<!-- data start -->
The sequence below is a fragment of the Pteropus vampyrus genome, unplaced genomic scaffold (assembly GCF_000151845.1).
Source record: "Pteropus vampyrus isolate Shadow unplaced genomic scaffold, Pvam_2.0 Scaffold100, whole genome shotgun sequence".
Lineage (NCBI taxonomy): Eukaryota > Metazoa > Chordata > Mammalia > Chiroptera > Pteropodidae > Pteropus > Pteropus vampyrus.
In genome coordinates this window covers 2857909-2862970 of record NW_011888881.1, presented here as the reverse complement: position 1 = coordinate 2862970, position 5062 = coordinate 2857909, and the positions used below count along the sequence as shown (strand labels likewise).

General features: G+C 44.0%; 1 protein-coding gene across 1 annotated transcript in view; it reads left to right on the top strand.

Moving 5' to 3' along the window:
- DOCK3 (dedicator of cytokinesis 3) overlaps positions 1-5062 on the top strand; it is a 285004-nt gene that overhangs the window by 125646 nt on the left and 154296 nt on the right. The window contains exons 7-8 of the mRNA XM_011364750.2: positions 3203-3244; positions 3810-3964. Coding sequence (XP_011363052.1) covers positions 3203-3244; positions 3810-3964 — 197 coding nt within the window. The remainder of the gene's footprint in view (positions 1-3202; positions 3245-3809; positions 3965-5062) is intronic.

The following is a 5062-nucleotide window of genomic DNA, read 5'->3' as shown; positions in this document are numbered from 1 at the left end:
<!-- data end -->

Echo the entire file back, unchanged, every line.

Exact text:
The sequence below is a fragment of the Pteropus vampyrus genome, unplaced genomic scaffold (assembly GCF_000151845.1).
Source record: "Pteropus vampyrus isolate Shadow unplaced genomic scaffold, Pvam_2.0 Scaffold100, whole genome shotgun sequence".
Lineage (NCBI taxonomy): Eukaryota > Metazoa > Chordata > Mammalia > Chiroptera > Pteropodidae > Pteropus > Pteropus vampyrus.
In genome coordinates this window covers 2857909-2862970 of record NW_011888881.1, presented here as the reverse complement: position 1 = coordinate 2862970, position 5062 = coordinate 2857909, and the positions used below count along the sequence as shown (strand labels likewise).

General features: G+C 44.0%; 1 protein-coding gene across 1 annotated transcript in view; it reads left to right on the top strand.

Moving 5' to 3' along the window:
- DOCK3 (dedicator of cytokinesis 3) overlaps positions 1-5062 on the top strand; it is a 285004-nt gene that overhangs the window by 125646 nt on the left and 154296 nt on the right. The window contains exons 7-8 of the mRNA XM_011364750.2: positions 3203-3244; positions 3810-3964. Coding sequence (XP_011363052.1) covers positions 3203-3244; positions 3810-3964 — 197 coding nt within the window. The remainder of the gene's footprint in view (positions 1-3202; positions 3245-3809; positions 3965-5062) is intronic.

The following is a 5062-nucleotide window of genomic DNA, read 5'->3' as shown; positions in this document are numbered from 1 at the left end: